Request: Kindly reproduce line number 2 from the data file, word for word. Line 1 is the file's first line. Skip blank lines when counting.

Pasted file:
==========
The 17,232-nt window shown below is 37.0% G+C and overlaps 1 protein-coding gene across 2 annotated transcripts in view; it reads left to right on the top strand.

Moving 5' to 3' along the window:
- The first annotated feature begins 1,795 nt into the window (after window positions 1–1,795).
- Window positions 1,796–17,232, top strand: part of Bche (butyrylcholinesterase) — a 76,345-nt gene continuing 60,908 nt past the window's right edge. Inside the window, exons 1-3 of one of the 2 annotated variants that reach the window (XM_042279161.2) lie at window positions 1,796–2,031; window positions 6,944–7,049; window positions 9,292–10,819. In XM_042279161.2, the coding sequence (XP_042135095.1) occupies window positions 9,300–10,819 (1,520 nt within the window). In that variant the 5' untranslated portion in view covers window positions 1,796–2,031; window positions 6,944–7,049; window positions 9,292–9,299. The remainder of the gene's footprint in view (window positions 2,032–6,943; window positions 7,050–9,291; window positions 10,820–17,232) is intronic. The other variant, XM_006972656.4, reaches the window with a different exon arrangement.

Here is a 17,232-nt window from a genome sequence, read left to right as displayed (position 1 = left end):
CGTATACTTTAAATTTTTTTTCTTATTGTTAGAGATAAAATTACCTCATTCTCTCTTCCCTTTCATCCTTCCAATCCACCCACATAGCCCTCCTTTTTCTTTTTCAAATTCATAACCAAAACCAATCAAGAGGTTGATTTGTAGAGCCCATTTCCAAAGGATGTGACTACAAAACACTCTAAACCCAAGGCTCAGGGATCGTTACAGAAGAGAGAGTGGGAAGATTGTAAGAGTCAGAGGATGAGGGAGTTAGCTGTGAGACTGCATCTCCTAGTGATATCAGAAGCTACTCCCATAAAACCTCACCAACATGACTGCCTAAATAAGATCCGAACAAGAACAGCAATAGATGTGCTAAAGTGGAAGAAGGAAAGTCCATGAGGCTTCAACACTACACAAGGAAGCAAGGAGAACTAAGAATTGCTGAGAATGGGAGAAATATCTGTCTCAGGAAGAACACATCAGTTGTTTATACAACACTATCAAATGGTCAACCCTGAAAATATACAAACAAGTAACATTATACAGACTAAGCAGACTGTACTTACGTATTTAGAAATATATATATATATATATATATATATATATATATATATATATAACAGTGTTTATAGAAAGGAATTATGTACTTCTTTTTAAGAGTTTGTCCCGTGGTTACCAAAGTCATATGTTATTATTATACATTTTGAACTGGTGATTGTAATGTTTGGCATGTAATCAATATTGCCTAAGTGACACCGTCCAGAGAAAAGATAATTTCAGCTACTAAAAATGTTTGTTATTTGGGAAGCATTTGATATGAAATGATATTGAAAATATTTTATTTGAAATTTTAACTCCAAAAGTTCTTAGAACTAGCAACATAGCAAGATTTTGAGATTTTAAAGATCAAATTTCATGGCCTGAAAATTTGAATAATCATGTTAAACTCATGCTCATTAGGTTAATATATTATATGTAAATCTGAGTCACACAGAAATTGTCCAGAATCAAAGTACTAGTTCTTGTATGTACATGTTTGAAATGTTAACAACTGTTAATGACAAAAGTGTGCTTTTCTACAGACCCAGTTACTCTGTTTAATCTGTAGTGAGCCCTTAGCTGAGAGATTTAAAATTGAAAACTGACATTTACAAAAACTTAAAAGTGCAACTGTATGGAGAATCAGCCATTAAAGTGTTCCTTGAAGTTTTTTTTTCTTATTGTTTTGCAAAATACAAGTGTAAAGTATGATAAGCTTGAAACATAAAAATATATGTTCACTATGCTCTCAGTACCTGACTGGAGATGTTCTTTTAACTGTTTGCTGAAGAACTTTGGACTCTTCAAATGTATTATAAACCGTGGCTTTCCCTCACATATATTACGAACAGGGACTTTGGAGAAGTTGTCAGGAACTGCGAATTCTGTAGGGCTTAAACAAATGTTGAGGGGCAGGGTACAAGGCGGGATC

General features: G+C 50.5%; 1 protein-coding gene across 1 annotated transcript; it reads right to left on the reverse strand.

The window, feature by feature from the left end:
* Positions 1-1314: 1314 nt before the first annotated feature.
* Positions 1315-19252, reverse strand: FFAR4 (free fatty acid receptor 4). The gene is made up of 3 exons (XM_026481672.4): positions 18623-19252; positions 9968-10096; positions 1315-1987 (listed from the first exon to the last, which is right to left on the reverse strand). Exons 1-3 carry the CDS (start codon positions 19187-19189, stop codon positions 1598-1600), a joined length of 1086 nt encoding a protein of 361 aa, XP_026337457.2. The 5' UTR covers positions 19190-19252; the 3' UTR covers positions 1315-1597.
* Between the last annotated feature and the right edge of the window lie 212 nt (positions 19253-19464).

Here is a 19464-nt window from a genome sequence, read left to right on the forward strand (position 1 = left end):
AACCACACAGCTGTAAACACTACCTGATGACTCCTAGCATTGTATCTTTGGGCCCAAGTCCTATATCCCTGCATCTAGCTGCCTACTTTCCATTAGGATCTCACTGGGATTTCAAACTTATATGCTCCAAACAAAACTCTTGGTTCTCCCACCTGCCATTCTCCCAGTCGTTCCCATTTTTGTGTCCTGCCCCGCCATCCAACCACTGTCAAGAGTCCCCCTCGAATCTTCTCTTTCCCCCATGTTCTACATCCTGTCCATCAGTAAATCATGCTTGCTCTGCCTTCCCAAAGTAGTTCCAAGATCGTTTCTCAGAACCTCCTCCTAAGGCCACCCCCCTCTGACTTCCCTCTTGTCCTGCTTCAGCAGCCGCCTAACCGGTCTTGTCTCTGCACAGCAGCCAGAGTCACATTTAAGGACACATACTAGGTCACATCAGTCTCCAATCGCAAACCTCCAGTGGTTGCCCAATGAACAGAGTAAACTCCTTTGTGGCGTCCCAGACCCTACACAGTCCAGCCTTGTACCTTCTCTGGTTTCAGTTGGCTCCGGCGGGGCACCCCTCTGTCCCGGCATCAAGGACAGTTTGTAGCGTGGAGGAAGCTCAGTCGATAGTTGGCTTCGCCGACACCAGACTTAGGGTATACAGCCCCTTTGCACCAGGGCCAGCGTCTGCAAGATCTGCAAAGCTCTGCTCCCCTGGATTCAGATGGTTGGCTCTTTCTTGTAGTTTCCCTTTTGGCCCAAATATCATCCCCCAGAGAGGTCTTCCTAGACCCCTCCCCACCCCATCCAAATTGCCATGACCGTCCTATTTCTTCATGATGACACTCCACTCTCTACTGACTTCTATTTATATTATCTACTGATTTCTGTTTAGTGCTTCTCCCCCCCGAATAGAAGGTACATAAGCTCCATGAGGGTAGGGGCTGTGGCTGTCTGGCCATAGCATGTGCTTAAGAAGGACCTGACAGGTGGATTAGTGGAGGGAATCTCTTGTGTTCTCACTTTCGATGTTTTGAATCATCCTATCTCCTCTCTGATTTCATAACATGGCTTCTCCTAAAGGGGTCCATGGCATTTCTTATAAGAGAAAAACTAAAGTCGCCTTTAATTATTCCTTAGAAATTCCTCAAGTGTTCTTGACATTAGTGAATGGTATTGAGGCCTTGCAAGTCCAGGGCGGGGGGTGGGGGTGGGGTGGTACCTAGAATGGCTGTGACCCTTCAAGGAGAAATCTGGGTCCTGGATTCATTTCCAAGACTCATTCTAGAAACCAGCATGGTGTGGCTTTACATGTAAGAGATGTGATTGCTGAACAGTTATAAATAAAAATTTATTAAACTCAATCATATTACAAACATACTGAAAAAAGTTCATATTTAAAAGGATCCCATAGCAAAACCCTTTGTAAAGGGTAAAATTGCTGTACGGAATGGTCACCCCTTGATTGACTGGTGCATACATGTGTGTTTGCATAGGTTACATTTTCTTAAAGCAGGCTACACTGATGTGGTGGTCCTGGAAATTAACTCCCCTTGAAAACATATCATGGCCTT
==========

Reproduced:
Moving 5' to 3' along the window: